Macroautophagy is a major form of autophagy that involves membrane rearrangements to sequester and deliver cargo through fusion with lysosomes. Other forms of autophagy include chaperone-mediated autophagy, in which proteins are unfolded to enter the lysosome through Lamp2a receptors, and microautophagy in which cytosolic proteins enter through lysosomal membrane invaginations. The major form of autophagy responsible for degrading organelles or protein aggregates is macroautophagy, which is hereafter referred to as autophagy.

A growing number of signaling pathways contribute to the regulation of autophagy in mammalian cells [reviewed in (32)]. These include the mammalian target of rapamycin (mTOR) and insulin/Akt signaling, which suppress nutrient-regulated autophagy, and AMP kinase and mitogen-activated protein kinases (33,34), which promote autophagy under conditions of energy crisis or mitochondrial injury. Classic starvation-induced autophagy involves inactivation of mTOR, de-repression of Autophagy-related gene 1 (Atg1) protein function and activation of the Beclin1/Atg6 complex containing the class III phosphatidylinositol 3-kinase (PIK3C3/Vps34). Local alteration in membrane PI(3)P composition recruits proteins that lead to the deposition of small ubiquitin-like proteins Atg12 and microtubule-associated protein 1 light chain 3 (LC3/Atg8), which mediates the extension and curvature of the nascent autophagosome membrane. The covalent conjugation of LC3 to autophagosome membranes forms a useful marker that can be followed by its altered mobility in immunoblots or by (immuno)fluorescent detection of puncta in neuritic and somatic compartments (35). Moreover, LC3 interacts with adaptor proteins such as p62 and NBR1, which mediate the enrichment of ubiquitinated cargo inside autophagosomes (36).

The majority of autophagy regulation studies have been conducted using yeast cells, hepatocytes or fibroblasts, predominantly under conditions of nutrient stress. Unlike hepatocytes or mesenchymal cells, however, neurons are not programmed to digest cytoplasm for the purpose of maintaining blood nutrient levels. Moreover, neurons show a highly distinct physiology, including the large distances covered by neuronal processes and their high mitochondrial metabolic demand (37,38). For these reasons, transport-related cytoskeletal processes are likely to play a particularly important role (39), and much remains to be learned concerning the regulation of neuronal autophagy under both physiological and disease states.

Mechanistic variations from classic starvation-induced autophagy have been reported in several models of cell injury (40). For instance, Beclin1/PIK3C3-independent autophagy or mitophagy is observed in neuronal cells treated with the mitochondrial complex I inhibitor MPP+ (41), in resveratrol-treated breast carcinoma cells (42), in PUMA/Bax-induced autophagy (43) and in autophagic neurite retraction elicited by the G2019S mutant of leucine-rich repeat kinase 2 (LRRK2) (44), the most common genetic cause of PD. These studies suggest that mitochondrial injury or oxidative damage may elicit alternative mechanisms of nucleation. Moreover, a loss of dependence on Beclin1 also implies an escape from other regulatory mechanisms, such Bcl-2 suppression of Beclin 1-dependent autophagy (45). While additional studies are needed to determine the alternative mechanisms involved, the few examples of Beclin1-independent autophagy described thus far each implicate autophagy in a detrimental role, perhaps due to overactivation.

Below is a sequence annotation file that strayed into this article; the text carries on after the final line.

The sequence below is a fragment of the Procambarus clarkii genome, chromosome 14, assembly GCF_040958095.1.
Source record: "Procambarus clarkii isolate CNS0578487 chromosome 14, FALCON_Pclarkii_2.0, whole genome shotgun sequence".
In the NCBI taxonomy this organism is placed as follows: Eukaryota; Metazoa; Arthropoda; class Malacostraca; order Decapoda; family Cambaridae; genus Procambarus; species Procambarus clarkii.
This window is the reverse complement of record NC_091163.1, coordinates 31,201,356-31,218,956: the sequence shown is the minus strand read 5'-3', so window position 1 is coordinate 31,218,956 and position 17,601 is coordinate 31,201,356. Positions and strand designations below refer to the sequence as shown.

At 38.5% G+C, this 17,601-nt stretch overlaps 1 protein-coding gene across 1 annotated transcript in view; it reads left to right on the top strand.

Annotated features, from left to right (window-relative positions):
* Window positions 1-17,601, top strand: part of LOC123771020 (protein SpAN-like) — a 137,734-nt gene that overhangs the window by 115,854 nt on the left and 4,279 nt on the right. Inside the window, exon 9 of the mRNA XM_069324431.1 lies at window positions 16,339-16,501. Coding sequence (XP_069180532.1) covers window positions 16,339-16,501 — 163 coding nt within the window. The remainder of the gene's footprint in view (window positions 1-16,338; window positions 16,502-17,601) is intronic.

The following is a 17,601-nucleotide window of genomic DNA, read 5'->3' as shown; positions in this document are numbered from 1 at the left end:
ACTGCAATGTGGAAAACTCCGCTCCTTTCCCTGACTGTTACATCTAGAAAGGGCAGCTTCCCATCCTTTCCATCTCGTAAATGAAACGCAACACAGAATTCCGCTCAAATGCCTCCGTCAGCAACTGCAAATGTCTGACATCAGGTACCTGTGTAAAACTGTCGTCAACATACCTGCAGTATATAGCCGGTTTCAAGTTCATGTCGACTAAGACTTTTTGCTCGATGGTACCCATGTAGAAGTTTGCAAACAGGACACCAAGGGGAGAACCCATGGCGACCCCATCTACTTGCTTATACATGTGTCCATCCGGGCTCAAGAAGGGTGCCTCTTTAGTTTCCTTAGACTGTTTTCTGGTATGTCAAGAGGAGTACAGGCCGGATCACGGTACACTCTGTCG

Mechanisms that regulate selective mitophagy are just beginning to be elucidated. In yeast, Uth1 and Atg32 are necessary for selective clearance of mitochondria, but potential mammalian homologs remain to be discovered (46,47). The BH3-only protein NIX is required for selective mitophagy during erythrocyte maturation, and BNIP3 regulates hypoxia-induced mitophagy (31). Interestingly, membrane depolarization can bypass the requirement for NIX in NIX−/− fibroblasts (31), implicating alternative mechanisms leading to mitochondrial autophagy that depend on the cellular context. The most recent mammalian candidate for Atg5-dependent mitophagy of depolarized mitochondria is the ubiquitin ligase Parkin (22), which may act to recruit adaptor proteins such as p62 (48).